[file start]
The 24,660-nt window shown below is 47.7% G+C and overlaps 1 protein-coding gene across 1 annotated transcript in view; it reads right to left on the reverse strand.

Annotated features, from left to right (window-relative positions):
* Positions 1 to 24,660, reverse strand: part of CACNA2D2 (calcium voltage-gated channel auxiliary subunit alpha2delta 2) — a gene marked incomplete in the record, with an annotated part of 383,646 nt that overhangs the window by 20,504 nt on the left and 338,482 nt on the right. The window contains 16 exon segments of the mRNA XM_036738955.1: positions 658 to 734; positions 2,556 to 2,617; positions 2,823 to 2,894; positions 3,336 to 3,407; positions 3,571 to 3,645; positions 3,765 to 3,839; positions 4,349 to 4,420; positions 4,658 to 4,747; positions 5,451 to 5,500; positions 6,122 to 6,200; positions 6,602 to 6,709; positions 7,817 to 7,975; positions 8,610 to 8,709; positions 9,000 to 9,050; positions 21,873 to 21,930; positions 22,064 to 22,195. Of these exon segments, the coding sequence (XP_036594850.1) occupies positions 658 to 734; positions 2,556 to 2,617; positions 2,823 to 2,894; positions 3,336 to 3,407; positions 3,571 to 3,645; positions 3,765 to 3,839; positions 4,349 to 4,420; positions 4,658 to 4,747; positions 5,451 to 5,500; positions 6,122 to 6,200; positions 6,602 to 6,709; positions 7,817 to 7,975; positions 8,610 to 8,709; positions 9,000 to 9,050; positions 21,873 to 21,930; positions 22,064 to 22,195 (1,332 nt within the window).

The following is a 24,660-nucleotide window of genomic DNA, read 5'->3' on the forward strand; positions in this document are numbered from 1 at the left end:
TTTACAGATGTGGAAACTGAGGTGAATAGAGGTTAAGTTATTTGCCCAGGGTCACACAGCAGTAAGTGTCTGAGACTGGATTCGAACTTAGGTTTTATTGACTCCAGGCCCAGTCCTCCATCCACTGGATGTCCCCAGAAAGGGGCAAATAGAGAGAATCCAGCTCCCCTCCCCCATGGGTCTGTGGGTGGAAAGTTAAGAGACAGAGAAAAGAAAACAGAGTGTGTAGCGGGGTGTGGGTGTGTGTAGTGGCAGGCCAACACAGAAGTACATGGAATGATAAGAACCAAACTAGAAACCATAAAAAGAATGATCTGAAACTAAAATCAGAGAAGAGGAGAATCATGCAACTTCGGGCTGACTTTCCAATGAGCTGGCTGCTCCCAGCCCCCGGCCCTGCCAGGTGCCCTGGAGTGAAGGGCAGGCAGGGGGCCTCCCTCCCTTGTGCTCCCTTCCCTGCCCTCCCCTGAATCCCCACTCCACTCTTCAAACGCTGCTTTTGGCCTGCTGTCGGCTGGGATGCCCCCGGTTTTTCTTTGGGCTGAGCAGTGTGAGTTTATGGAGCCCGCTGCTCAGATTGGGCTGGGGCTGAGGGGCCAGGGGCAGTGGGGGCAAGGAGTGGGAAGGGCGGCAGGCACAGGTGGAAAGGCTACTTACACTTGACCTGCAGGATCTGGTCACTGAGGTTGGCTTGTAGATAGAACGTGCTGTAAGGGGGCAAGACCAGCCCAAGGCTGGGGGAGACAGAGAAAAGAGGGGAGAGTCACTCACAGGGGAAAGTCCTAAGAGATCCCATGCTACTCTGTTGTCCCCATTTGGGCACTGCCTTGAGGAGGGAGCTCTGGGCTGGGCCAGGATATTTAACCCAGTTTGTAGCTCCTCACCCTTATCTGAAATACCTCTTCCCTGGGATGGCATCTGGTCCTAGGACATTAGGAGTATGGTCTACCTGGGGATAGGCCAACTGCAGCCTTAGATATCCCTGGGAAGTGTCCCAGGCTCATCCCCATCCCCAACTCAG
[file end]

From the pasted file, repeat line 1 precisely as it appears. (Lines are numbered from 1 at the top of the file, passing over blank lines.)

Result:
The 24,660-nt window shown below is 47.7% G+C and overlaps 1 protein-coding gene across 1 annotated transcript in view; it reads right to left on the reverse strand.